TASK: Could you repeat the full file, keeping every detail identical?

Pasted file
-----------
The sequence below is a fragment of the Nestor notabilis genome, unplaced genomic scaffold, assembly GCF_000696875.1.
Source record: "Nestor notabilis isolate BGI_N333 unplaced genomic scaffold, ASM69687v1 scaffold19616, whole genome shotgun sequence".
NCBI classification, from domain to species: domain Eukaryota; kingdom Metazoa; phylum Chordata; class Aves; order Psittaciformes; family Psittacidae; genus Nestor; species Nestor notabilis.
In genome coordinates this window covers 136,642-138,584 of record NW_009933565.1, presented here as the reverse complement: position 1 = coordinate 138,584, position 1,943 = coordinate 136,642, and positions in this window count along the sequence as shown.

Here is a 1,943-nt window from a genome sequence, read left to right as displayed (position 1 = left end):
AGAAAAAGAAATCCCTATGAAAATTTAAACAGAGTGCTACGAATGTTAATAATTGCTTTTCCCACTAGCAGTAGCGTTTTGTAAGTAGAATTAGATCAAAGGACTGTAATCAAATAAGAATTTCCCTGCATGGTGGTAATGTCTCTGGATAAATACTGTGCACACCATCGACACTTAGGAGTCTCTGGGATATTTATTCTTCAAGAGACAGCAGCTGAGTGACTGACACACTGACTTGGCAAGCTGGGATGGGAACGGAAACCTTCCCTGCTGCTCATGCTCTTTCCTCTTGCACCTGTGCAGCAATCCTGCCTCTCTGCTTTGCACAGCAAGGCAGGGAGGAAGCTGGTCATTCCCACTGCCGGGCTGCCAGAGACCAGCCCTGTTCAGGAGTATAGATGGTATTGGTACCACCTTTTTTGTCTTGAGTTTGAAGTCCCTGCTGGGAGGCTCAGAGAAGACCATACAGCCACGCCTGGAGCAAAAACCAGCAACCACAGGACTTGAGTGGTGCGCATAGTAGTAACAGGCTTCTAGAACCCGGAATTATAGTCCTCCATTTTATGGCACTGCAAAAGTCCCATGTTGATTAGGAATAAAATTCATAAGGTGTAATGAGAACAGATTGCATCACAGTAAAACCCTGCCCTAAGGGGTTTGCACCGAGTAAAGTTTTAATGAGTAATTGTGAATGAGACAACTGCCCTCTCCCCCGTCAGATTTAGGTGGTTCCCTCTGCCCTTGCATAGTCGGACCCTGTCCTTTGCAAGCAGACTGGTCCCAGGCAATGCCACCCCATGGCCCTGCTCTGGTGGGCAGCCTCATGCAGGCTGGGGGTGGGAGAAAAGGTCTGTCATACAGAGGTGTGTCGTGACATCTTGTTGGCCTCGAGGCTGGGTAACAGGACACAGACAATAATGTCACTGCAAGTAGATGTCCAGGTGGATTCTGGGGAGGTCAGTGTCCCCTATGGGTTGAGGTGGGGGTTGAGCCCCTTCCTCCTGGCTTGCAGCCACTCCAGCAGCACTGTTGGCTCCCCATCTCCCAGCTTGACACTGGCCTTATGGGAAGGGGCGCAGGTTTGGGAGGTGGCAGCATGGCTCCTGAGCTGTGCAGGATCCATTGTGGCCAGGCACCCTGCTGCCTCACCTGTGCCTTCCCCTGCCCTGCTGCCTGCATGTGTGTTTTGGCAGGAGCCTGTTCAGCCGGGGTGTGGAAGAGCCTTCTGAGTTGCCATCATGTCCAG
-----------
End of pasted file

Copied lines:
The sequence below is a fragment of the Nestor notabilis genome, unplaced genomic scaffold, assembly GCF_000696875.1.
Source record: "Nestor notabilis isolate BGI_N333 unplaced genomic scaffold, ASM69687v1 scaffold19616, whole genome shotgun sequence".
NCBI classification, from domain to species: domain Eukaryota; kingdom Metazoa; phylum Chordata; class Aves; order Psittaciformes; family Psittacidae; genus Nestor; species Nestor notabilis.
In genome coordinates this window covers 136,642-138,584 of record NW_009933565.1, presented here as the reverse complement: position 1 = coordinate 138,584, position 1,943 = coordinate 136,642, and positions in this window count along the sequence as shown.

Here is a 1,943-nt window from a genome sequence, read left to right as displayed (position 1 = left end):
AGAAAAAGAAATCCCTATGAAAATTTAAACAGAGTGCTACGAATGTTAATAATTGCTTTTCCCACTAGCAGTAGCGTTTTGTAAGTAGAATTAGATCAAAGGACTGTAATCAAATAAGAATTTCCCTGCATGGTGGTAATGTCTCTGGATAAATACTGTGCACACCATCGACACTTAGGAGTCTCTGGGATATTTATTCTTCAAGAGACAGCAGCTGAGTGACTGACACACTGACTTGGCAAGCTGGGATGGGAACGGAAACCTTCCCTGCTGCTCATGCTCTTTCCTCTTGCACCTGTGCAGCAATCCTGCCTCTCTGCTTTGCACAGCAAGGCAGGGAGGAAGCTGGTCATTCCCACTGCCGGGCTGCCAGAGACCAGCCCTGTTCAGGAGTATAGATGGTATTGGTACCACCTTTTTTGTCTTGAGTTTGAAGTCCCTGCTGGGAGGCTCAGAGAAGACCATACAGCCACGCCTGGAGCAAAAACCAGCAACCACAGGACTTGAGTGGTGCGCATAGTAGTAACAGGCTTCTAGAACCCGGAATTATAGTCCTCCATTTTATGGCACTGCAAAAGTCCCATGTTGATTAGGAATAAAATTCATAAGGTGTAATGAGAACAGATTGCATCACAGTAAAACCCTGCCCTAAGGGGTTTGCACCGAGTAAAGTTTTAATGAGTAATTGTGAATGAGACAACTGCCCTCTCCCCCGTCAGATTTAGGTGGTTCCCTCTGCCCTTGCATAGTCGGACCCTGTCCTTTGCAAGCAGACTGGTCCCAGGCAATGCCACCCCATGGCCCTGCTCTGGTGGGCAGCCTCATGCAGGCTGGGGGTGGGAGAAAAGGTCTGTCATACAGAGGTGTGTCGTGACATCTTGTTGGCCTCGAGGCTGGGTAACAGGACACAGACAATAATGTCACTGCAAGTAGATGTCCAGGTGGATTCTGGGGAGGTCAGTGTCCCCTATGGGTTGAGGTGGGGGTTGAGCCCCTTCCTCCTGGCTTGCAGCCACTCCAGCAGCACTGTTGGCTCCCCATCTCCCAGCTTGACACTGGCCTTATGGGAAGGGGCGCAGGTTTGGGAGGTGGCAGCATGGCTCCTGAGCTGTGCAGGATCCATTGTGGCCAGGCACCCTGCTGCCTCACCTGTGCCTTCCCCTGCCCTGCTGCCTGCATGTGTGTTTTGGCAGGAGCCTGTTCAGCCGGGGTGTGGAAGAGCCTTCTGAGTTGCCATCATGTCCAG